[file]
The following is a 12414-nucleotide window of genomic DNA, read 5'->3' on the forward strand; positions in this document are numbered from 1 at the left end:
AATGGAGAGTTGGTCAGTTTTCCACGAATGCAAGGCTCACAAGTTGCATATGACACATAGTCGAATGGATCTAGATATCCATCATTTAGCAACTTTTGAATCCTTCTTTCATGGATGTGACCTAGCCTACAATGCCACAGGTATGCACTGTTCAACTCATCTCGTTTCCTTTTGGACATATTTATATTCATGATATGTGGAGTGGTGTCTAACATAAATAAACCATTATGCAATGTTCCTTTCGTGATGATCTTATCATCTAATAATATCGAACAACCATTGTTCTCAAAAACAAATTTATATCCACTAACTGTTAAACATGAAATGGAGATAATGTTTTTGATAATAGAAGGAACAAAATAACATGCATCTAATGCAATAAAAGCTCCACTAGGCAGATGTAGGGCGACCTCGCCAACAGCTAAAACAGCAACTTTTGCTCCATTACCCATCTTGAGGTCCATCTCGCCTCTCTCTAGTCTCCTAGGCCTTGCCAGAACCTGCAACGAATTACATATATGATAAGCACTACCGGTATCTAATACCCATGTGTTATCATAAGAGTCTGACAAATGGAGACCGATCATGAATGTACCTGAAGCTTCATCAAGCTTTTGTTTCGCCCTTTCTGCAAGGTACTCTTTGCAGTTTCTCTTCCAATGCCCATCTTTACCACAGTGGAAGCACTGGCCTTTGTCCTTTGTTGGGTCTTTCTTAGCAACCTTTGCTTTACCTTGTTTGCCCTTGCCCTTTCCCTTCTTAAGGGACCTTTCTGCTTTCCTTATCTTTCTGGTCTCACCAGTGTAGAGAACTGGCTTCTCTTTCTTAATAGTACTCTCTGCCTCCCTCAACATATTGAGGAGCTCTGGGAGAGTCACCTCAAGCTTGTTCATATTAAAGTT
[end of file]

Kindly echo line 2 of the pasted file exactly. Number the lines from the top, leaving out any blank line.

AATGGAGAGTTGGTCAGTTTTCCACGAATGCAAGGCTCACAAGTTGCATATGACACATAGTCGAATGGATCTAGATATCCATCATTTAGCAACTTTTGAATCCTTCTTTCATGGATGTGACCTAGCCTACAATGCCACAGGTATGCACTGTTCAACTCATCTCGTTTCCTTTTGGACATATTTATATTCATGATATGTGGAGTGGTGTCTAACATAAATAAACCATTATGCAATGTTCCTTTCGTGATGATCTTATCATCTAATAATATCGAACAACCATTGTTCTCAAAAACAAATTTATATCCACTAACTGTTAAACATGAAATGGAGATAATGTTTTTGATAATAGAAGGAACAAAATAACATGCATCTAATGCAATAAAAGCTCCACTAGGCAGATGTAGGGCGACCTCGCCAACAGCTAAAACAGCAACTTTTGCTCCATTACCCATCTTGAGGTCCATCTCGCCTCTCTCTAGTCTCCTAGGCCTTGCCAGAACCTGCAACGAATTACATATATGATAAGCACTACCGGTATCTAATACCCATGTGTTATCATAAGAGTCTGACAAATGGAGACCGATCATGAATGTACCTGAAGCTTCATCAAGCTTTTGTTTCGCCCTTTCTGCAAGGTACTCTTTGCAGTTTCTCTTCCAATGCCCATCTTTACCACAGTGGAAGCACTGGCCTTTGTCCTTTGTTGGGTCTTTCTTAGCAACCTTTGCTTTACCTTGTTTGCCCTTGCCCTTTCCCTTCTTAAGGGACCTTTCTGCTTTCCTTATCTTTCTGGTCTCACCAGTGTAGAGAACTGGCTTCTCTTTCTTAATAGTACTCTCTGCCTCCCTCAACATATTGAGGAGCTCTGGGAGAGTCACCTCAAGCTTGTTCATATTAAAGTT